Country Profile Background

Since 2007, following the end of its civil war, Nepal has been pursuing a new constitution, aiming to shift the country from a unitary state to a federal structure. The discussions surrounding the new constitution, however, have resulted in a political stalemate. In practice, therefore, Nepal continues to be structured as a centralized unitary state with extremely limited decision-making power below the national level. In fact, since all elected local councils were dissolved in 2002, local bodies -including district development committees, municipalities, and village development committees- have been functioning without elected representatives for over a decade.

The last significant attempt to decentralize power and resources in Nepal took place in 1999 with the introduction of the Local Self-Governance Act (LSGA), which aimed to devolve key central government functions and authorities to local bodies at the District, Municipal and Village levels as a strategy to strengthen public services and improve the economic well-being of its citizens. Although weak access to centrally-provided public services and the limited empowerment resulting from a highly centralized public sector were persistent causes of tension (and ultimately were important factors contributing to Nepal’s civil war), central political and bureaucratic opposition to decentralization greatly hindered the implementation of the LGSA.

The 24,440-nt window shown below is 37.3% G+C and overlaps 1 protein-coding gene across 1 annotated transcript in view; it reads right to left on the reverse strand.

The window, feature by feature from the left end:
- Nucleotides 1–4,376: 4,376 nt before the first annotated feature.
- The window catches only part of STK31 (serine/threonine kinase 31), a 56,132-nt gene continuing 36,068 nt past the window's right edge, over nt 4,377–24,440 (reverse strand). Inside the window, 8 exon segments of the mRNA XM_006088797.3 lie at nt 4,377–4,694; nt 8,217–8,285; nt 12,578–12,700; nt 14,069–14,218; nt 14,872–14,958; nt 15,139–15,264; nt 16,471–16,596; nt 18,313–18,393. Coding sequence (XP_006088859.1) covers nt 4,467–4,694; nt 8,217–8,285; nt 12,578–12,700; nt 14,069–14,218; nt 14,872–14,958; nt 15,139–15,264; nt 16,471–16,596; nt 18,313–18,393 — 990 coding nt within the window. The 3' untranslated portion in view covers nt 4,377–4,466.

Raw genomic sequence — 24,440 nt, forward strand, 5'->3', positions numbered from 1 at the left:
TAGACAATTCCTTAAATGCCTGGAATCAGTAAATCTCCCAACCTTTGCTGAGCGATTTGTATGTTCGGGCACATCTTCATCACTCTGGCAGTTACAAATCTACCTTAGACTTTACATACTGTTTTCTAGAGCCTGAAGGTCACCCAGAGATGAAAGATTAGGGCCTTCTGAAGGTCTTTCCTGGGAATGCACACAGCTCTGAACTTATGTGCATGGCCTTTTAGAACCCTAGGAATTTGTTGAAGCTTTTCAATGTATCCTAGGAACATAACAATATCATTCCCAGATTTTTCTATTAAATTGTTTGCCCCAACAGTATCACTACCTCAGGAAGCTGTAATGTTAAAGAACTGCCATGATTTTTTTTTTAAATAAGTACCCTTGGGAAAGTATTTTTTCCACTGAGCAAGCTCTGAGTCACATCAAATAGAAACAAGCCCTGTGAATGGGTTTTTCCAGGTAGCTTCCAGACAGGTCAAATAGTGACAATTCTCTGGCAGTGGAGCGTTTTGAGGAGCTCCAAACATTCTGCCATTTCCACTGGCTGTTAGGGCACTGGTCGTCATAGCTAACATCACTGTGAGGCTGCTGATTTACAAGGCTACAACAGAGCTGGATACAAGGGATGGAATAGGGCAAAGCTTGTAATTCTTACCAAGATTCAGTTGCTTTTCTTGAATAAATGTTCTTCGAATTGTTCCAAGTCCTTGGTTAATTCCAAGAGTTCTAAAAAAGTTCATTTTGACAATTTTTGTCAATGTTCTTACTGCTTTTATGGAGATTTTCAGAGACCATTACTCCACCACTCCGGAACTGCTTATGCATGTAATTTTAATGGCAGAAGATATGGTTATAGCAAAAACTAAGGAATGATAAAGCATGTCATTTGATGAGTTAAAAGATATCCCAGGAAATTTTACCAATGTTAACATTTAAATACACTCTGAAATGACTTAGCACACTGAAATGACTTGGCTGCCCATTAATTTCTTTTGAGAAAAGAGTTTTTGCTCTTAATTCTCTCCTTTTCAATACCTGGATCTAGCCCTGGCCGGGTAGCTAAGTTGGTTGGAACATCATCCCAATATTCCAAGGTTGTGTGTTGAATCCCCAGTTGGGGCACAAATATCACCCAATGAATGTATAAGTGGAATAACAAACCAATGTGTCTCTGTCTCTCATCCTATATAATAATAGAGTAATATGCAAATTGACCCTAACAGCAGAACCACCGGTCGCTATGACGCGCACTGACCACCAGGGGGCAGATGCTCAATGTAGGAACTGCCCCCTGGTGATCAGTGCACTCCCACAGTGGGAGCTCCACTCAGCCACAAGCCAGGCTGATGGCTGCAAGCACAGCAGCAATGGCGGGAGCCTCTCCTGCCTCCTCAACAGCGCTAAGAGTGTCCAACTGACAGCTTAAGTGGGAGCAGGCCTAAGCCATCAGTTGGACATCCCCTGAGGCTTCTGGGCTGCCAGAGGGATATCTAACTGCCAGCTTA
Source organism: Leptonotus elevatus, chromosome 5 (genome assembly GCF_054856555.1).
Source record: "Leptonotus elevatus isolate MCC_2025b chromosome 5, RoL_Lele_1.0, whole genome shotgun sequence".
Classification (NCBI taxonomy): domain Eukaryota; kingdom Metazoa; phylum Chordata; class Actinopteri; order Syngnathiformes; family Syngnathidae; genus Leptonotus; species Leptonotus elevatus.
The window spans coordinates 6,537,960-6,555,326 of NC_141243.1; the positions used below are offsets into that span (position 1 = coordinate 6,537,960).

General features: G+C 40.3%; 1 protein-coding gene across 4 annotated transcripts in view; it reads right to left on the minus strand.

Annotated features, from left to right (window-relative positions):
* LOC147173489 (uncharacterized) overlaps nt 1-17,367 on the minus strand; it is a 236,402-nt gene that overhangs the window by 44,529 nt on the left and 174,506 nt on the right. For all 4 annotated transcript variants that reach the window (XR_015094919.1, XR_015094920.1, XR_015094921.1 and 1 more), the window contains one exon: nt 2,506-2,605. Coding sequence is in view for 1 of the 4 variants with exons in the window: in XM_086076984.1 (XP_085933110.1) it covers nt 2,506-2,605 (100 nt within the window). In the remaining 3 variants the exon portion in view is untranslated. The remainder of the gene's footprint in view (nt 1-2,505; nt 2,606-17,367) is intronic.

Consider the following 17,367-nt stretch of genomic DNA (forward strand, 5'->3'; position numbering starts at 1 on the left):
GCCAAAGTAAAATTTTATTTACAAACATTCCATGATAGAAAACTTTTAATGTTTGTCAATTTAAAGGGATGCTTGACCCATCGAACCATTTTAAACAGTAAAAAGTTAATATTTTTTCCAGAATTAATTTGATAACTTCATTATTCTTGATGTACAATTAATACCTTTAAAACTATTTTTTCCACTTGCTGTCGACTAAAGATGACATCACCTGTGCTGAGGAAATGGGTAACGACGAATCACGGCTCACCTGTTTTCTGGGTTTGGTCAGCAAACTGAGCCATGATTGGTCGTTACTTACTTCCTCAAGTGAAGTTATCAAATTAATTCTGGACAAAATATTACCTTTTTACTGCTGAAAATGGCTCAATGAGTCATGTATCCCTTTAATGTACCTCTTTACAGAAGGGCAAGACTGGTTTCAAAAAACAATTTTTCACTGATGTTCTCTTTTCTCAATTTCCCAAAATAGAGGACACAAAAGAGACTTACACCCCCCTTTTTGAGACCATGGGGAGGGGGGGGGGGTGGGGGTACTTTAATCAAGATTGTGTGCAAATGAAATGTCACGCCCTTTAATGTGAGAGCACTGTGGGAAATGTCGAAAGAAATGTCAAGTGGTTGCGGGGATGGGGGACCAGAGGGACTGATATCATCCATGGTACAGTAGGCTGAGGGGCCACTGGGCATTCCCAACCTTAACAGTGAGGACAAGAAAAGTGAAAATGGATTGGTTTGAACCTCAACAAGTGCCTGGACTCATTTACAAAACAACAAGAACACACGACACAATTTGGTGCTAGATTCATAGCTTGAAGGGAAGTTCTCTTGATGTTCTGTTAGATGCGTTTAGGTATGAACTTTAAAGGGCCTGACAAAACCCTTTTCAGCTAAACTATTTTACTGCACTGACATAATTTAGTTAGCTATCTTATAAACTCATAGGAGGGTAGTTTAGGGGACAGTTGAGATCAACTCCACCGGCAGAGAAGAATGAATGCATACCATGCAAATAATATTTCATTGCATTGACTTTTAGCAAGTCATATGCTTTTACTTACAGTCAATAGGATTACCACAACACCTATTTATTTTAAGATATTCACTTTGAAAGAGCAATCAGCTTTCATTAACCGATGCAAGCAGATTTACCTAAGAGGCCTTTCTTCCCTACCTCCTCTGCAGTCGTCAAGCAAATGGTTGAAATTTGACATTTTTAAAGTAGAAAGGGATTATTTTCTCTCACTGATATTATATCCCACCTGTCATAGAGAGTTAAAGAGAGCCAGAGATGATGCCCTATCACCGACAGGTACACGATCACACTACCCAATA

Organizational/Governance Structure of the Public Sector